• To provide one example in computational chemistry, raw structural data is often needed (but not often supplied) if you want to do a comparable calculation on the same system but with a different method or computational program/package. – user44476 Feb 22 '18 at 22:14
3

You are asking the wrong question. Do not care about whether the reviewers might ask for your data. Ask yourself if there are any real reasons why you should not just provide the data!

Personally, I never had the case that a reviewer asked for my data if I did not include it. But when I included it, I had several reviewers who pointed out that my paper comes with data. This was a huge bonus in the review and, as far as I can estimate this, was one of the reasons my paper got accepted.

Despite from getting your paper accepted, publishing data is a great contribution to science. Other researchers are able to reproduce your results, discuss it in more detail, and may advance faster.

2

I've seen hundreds of reviews as an editor, and don't remember ever seeing a request for raw data. So the answer to your first question is "almost zero". If it does happen, I imagine the reviewer will have to explain to the editor why (s)he needs the raw data, and if the editor is convinced (s)he'll pass the request on to the authors.

EDIT: The reviews I saw were in physics. Things might be different in other fields.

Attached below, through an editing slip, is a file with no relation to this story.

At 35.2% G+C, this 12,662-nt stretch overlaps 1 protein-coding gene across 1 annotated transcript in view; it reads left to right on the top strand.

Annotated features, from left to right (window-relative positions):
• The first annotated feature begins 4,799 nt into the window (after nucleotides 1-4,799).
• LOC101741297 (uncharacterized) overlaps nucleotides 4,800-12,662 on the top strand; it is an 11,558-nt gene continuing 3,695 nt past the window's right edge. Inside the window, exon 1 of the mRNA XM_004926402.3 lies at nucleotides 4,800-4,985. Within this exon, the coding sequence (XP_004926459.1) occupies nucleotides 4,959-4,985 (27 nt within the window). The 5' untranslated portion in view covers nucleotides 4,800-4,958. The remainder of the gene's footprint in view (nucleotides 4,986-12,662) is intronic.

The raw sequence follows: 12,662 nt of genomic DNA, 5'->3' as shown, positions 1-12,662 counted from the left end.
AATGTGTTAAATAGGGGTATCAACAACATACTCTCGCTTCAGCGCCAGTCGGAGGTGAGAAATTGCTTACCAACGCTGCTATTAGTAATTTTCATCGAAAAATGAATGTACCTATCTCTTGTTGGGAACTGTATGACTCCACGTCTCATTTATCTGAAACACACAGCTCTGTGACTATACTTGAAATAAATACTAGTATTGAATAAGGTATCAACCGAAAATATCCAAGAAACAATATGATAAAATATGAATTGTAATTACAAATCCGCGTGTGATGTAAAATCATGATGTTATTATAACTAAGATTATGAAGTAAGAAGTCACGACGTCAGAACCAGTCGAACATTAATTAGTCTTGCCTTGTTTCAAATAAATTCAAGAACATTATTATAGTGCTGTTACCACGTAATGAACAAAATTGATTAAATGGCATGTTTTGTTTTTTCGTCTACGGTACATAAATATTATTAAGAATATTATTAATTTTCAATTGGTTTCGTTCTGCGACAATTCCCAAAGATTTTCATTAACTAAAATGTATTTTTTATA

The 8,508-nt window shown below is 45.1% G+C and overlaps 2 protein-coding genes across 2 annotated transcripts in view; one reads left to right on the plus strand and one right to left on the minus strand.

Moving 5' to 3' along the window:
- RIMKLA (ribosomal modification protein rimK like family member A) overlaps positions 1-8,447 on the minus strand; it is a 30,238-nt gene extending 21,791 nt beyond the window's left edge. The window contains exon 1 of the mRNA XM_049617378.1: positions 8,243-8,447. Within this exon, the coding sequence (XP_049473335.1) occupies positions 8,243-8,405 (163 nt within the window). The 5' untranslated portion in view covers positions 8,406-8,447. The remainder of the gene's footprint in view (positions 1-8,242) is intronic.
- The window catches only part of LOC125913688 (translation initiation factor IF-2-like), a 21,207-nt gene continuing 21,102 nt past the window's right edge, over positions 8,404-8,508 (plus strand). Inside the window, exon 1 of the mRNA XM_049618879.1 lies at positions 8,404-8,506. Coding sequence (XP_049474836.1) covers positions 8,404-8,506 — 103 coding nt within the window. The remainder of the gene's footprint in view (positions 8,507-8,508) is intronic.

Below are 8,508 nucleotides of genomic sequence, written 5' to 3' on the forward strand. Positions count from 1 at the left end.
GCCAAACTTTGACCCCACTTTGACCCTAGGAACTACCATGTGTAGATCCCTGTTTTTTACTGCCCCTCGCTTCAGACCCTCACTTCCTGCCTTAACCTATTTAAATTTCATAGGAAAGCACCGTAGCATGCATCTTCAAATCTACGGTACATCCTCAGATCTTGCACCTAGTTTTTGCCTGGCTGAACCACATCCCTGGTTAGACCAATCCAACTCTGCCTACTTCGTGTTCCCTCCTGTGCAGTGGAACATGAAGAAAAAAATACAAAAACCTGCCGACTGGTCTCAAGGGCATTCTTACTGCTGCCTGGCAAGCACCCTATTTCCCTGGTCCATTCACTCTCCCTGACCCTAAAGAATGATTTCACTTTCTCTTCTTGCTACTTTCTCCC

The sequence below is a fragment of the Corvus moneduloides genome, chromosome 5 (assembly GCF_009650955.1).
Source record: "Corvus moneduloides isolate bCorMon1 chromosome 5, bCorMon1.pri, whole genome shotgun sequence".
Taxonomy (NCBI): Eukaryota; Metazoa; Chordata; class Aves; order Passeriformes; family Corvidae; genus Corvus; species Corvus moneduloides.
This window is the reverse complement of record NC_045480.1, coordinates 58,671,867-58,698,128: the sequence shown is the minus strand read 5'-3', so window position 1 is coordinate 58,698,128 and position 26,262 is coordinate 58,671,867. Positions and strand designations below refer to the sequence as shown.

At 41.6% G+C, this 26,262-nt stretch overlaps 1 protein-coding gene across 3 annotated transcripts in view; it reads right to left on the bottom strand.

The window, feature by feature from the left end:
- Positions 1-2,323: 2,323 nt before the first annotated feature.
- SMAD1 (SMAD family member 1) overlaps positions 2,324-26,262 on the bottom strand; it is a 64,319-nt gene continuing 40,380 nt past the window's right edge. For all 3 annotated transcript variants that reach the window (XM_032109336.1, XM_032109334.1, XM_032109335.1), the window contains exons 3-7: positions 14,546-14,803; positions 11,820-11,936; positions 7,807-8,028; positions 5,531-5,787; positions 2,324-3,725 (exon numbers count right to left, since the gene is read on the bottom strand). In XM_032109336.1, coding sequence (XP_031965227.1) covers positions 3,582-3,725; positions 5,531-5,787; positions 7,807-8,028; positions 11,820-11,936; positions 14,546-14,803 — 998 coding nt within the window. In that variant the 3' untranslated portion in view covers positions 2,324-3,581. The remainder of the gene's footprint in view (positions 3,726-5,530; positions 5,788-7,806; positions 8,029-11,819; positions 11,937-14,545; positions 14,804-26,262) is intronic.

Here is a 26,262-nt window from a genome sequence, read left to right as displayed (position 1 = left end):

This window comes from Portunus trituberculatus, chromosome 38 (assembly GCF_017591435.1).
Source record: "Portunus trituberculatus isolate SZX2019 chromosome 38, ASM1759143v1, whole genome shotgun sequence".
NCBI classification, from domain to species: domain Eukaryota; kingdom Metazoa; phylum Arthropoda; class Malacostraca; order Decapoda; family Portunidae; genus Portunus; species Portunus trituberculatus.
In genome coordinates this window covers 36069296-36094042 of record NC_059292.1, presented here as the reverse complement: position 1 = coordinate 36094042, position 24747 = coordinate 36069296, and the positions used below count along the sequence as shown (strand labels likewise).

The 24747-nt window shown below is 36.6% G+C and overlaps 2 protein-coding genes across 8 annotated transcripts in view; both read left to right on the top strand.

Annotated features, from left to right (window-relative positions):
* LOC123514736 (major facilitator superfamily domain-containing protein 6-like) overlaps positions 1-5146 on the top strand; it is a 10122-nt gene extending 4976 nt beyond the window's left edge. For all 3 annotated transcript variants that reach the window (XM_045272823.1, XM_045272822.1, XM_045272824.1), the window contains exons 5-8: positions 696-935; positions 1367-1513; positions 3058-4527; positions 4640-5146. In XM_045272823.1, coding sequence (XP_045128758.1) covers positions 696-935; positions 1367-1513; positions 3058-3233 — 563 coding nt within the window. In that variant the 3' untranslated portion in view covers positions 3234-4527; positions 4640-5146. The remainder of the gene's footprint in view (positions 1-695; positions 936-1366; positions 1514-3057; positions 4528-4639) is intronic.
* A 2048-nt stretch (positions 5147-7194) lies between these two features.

0

It depends on the scope of the article, as well as the scope of the journal/conference.

A paper which can be very acceptable at a conference, without any experimental results or data sets, might get "strong rejection" from reviewers of another conference.

One of my manuscripts was rejected because

The paper just provides some theoretical results, without demonstrating the practical effects on real-world scenarios.

The previous version of the same manuscript was rejected by another set of reviewers of another conference because

Although the work has good empirical data and clear experimental results, the lack of theoretical work leaves me no choice but recommending a rejection.

The best way to understand this is to check other accepted papers in that conference/journal. Do those papers mention the experimental results as a crucial part, or do they rely on their theoretical results and provide some basic experiments? The answer to this question might help you to decide whether the editors will ask for your data set.